How To Siphon And Bottle Wine
Siphoning and Bottling
This is a very simple means of drawing wine from one container to another without disturbing the deposit, as would most certainly happen if the wine was poured instead. Many people shirk this operation because they think that there is some sort of mystery to it. There is no mystery, although it does fascinate many how the wine continues to flow. But what bothers many people is that they somehow break the siphon (stop the flow) and then clumsily stir up the deposit in getting it going again, thereby defeating the whole purpose of the operation.
Without siphoning wines from deposits, there would be no means of obtaining more than 2 ½ ltr clear wine from a 5 ltr jar (½ gall per gall). This would mean that the rest would have to be put into a suitably sized jar and allowed to clear. Even then you would be able to pour only about half of it before the sediment started to come over. Siphoning is infinitely more satisfactory because you are able to remove all but 5 mm or so (¼ in) of wine from ajar without disturbing the deposit in any way.
Where most people go wrong when siphoning is that they forget that the tops of the bottles or jar to be filled must be on a lower level than the bottom of the jar to be emptied. It is best then to put the full jar on a table and the empties on the floor or a stool.
If the jar to be emptied is on the same level as the empties, nothing would happen and if the tops of the empties were halfway up the level of the full jar the full jar would only half empty because the levels become equal.
Proper siphon pumps may be had at a price. These incorporate a squeeze bulb to start the flow, but I have found that the tubing used in these is of too large a bore and that it always rests in the wine above the deposit. Such an arrangement can be regulated so that the tube goes no nearer than 2.5 cm (1 in) or so above the deposit. But the tube is so wide a bore and the suction is therefore so great that deposits are often drawn over, thereby defeating the whole purpose of the operation. By all means arrange the tube 5 cm (2 in) above the deposit, but it means that you must leave 5 cm (2 in) of wine behind.
So the best plan is to make a siphon arrangement for yourself. Wine supply shops stock your needs. And these merely consist of a length of glass tubing with the last 2.5 cm (1 in) of one end turned up and a metre or. So of non-toxic clear polythene tubing. An additional item is a small ebonite tap to fit to the other end of the tube. Now all you have to do is to take one end of the polythene tubing, immerse about 5 cm (2 in) of one end in hot water for a minute-or two and then while it is hot manipulate it over the straight end of the glass tube so
that about 2.5 cm (1 in) goes on. As it cools it takes on a mighty grip and will not slide off. The little tap, if you can get one, is fitted to the other end of the polythene tubing and your siphon is.complete. If you cannot buy a tap as shown in the illustration you can do without it.
With this arrangement, all you have to do is to put the full jar of wine on a table and the bottles on the floor or a stool. Lower the upturned end of the glass tubing carefully into the jar so that it comes to rest against the bottom inside edge with the U bend resting on the bottom of the jar. You will see that the open end of the glass tube is above the deposit, and because the suction will not be above, as would be the case with a tube hovering over the deposit, the deposit cannot be drawn into the tube, unless you disturb it by stirring it up accidentally. The next step is to hold the tube firmly at the neck of the jar, take the other end of the plastic tube, whether a tap is fitted or not, and suck it gently until the wine reaches your lips. When this happens, pinch the tube tightly to stop the flow (or turn off the tap), lower this end in the first bottle and let the wine flow. As the bottle fills into the neck, squeeze the tube to slow up the flow.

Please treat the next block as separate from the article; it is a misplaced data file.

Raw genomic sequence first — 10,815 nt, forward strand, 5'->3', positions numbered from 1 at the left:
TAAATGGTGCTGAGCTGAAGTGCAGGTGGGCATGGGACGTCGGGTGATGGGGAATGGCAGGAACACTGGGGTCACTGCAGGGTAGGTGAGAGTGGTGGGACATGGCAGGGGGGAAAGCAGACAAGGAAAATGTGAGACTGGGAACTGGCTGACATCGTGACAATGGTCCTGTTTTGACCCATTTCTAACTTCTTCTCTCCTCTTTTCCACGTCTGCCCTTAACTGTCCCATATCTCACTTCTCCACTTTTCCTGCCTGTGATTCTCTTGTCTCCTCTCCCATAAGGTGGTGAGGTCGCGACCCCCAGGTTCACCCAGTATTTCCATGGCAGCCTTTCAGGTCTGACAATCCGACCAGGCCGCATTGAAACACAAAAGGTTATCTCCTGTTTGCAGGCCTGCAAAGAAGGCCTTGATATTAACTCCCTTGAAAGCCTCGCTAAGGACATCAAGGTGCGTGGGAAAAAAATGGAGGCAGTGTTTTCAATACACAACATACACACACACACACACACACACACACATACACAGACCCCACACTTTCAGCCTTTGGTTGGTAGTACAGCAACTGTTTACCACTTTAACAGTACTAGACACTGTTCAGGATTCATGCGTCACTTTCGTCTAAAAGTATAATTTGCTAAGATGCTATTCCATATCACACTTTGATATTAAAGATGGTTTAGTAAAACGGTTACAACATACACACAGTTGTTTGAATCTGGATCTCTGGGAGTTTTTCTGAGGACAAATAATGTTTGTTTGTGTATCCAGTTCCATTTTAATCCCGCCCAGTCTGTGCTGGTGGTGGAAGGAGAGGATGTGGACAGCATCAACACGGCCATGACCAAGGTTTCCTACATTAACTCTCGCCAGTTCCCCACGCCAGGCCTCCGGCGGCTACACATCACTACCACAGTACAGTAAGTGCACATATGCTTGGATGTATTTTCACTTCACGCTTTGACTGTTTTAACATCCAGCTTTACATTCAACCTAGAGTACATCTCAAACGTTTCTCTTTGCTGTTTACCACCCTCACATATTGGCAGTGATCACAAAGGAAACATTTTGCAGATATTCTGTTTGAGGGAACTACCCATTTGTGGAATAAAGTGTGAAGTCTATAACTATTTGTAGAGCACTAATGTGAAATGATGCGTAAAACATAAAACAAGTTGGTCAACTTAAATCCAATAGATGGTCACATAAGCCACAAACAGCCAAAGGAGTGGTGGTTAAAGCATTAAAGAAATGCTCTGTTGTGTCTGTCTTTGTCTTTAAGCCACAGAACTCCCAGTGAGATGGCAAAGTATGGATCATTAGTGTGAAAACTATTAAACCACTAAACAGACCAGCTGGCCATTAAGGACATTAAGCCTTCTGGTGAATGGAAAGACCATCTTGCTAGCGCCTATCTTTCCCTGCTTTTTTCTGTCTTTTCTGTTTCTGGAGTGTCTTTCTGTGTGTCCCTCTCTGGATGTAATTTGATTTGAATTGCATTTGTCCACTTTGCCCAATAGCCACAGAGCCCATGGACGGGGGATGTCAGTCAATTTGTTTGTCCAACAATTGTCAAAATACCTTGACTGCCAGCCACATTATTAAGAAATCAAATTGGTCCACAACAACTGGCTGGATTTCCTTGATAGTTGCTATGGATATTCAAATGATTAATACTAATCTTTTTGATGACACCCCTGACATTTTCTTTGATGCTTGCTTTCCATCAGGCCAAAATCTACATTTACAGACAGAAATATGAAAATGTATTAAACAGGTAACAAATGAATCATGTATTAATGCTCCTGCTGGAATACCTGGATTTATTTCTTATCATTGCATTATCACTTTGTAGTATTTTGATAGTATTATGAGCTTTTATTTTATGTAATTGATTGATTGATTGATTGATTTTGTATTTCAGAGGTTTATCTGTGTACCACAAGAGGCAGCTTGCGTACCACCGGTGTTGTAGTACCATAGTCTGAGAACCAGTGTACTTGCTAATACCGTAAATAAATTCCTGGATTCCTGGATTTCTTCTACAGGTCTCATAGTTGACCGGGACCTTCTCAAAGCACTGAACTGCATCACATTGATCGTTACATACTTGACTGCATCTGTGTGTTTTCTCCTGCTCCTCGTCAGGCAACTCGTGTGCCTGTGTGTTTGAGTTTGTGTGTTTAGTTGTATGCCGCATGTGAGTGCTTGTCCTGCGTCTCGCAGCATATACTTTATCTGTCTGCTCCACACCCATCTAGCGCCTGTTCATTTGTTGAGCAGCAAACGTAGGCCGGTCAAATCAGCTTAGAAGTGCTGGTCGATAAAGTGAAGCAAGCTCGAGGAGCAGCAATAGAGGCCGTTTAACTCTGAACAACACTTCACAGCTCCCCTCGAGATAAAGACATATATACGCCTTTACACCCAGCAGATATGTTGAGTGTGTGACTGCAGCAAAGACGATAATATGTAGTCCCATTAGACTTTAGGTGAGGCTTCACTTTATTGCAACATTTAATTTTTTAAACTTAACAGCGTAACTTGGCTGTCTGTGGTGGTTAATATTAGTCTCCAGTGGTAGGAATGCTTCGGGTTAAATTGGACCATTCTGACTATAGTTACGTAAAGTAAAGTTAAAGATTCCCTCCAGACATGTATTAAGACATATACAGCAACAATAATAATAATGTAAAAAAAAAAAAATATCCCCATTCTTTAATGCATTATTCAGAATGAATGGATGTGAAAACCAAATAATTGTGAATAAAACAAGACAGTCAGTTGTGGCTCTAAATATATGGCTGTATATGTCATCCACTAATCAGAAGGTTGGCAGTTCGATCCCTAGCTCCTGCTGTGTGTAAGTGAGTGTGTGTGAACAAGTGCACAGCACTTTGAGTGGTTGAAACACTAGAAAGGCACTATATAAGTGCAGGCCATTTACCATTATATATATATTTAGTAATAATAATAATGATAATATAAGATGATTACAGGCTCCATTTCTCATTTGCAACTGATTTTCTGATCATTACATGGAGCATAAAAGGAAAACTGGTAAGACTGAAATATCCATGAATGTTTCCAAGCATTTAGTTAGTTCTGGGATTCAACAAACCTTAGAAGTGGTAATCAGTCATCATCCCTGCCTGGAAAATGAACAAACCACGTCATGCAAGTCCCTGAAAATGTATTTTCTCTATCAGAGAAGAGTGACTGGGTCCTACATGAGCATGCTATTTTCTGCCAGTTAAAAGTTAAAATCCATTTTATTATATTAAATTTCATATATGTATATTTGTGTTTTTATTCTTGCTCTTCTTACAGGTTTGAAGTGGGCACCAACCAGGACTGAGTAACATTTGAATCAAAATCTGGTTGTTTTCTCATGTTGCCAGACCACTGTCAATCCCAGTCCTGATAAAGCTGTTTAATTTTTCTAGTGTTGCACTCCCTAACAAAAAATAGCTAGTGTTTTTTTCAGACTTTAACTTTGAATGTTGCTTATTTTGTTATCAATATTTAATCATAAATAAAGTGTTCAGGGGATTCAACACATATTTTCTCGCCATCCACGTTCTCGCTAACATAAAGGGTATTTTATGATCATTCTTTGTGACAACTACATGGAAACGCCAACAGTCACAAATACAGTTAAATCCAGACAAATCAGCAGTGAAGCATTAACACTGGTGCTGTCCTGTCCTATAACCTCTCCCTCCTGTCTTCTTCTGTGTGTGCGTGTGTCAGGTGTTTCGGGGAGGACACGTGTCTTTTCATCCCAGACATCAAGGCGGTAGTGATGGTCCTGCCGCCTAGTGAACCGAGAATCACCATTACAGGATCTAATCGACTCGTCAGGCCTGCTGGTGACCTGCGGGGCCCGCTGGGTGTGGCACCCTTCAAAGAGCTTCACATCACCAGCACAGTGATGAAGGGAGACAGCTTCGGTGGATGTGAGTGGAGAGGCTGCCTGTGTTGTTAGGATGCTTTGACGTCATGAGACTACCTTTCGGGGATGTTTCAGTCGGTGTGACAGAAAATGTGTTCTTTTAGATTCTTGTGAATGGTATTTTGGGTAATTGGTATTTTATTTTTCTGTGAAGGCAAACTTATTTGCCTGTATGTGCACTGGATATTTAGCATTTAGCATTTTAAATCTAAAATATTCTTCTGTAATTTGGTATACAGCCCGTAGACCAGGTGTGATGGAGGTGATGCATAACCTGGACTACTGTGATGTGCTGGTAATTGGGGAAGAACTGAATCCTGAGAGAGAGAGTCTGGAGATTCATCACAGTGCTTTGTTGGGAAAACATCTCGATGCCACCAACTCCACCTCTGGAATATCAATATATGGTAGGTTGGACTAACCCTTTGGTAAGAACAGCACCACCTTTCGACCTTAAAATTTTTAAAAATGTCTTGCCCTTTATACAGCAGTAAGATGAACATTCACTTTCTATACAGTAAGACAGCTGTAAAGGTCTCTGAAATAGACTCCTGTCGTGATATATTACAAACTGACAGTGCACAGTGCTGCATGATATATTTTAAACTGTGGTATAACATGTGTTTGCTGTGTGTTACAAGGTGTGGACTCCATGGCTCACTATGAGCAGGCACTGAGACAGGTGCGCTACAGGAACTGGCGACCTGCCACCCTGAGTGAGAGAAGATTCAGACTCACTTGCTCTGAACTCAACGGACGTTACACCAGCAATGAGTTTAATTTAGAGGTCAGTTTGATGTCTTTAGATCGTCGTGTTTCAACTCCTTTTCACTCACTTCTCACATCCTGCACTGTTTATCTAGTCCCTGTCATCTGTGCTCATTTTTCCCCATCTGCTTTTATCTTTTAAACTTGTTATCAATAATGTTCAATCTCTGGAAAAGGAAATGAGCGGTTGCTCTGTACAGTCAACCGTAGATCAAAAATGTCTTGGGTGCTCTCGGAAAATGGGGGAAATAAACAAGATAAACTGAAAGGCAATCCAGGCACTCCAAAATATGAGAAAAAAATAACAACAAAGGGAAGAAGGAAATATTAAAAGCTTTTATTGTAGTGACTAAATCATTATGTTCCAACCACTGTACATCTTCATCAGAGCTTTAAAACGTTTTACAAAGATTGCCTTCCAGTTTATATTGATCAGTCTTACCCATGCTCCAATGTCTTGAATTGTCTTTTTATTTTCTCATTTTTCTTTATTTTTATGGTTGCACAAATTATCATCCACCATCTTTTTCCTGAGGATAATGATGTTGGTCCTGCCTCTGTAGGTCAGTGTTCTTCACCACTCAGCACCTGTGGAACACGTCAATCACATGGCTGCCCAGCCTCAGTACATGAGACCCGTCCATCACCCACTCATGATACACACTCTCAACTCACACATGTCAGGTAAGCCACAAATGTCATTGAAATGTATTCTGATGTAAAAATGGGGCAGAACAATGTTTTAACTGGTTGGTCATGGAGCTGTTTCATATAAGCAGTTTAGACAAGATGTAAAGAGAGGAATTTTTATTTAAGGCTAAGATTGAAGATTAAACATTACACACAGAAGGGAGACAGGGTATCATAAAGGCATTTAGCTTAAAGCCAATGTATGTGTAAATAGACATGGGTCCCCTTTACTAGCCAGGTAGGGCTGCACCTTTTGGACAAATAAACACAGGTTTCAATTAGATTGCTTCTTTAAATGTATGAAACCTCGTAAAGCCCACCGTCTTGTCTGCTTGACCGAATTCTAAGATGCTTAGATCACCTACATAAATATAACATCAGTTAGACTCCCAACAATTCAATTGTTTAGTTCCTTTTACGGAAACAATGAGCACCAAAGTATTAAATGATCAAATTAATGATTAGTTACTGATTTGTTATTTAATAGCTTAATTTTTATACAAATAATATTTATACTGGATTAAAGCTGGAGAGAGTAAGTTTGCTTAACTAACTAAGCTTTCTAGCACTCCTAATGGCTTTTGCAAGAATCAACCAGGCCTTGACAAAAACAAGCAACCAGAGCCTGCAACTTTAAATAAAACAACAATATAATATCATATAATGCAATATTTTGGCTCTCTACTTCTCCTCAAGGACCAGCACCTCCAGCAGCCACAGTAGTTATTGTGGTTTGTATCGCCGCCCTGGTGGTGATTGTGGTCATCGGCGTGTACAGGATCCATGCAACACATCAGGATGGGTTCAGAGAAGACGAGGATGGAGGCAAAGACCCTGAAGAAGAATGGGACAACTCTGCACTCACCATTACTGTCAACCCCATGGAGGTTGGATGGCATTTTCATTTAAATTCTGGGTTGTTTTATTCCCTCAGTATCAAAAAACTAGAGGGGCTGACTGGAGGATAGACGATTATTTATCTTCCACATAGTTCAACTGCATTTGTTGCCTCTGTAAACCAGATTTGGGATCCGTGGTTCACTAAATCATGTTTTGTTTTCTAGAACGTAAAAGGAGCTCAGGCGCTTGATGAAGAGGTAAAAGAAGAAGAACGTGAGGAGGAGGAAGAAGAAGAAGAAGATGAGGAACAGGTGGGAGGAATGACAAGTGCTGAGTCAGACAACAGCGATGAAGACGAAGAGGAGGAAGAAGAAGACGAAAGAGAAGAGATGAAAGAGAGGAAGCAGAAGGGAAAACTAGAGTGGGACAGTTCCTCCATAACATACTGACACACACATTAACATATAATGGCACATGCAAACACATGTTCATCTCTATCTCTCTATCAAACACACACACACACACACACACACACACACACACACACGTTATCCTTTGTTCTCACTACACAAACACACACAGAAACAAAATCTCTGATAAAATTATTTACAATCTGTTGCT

When the wine is one-third way into the neck stop the flow altogether, put the tube in the next bottle and allow the wine to flow again. As the jar empties to quarter full, slowly tilt it towards the upturned end of the glass tube so that all the wine is drawn off, being careful to stop the flow if the deposit begins to move. The best way to do this is to return the jar to upright so that the upturned end rises above the last centimetre of wine.
Actually, if the deposit is as firm as it should be, all but a small glassful of wine should be drawn over. If you are new to siphoning, it might be wise to get a second pair of hands to hold the tube at the neck of the jar and to tilt the jar when it is nearly empty. Do bear in mind that you will need six standard British wine bottles, or seven (perhaps eight) long-necked shoulderless-type continental wine bottles to 5 ltr (1 gall) of wine. So have enough bottles ready in position and have your corks ready too. There is nothing worse than finding you are short of something at this stage of the operation.
When you have finished bottling and corking your wine fit a plastic seal. Then use one of the many attractive labels available today, but do write on the label before you stick it on the bottle. All you need to write is the name of the wine, the month and year of making and whether it is sweet, medium or dry. If it is fortified with spirit you can put a small ‘F’ in the corner or a `P’ if it is preserved with Campden tablets. This is just for your reference.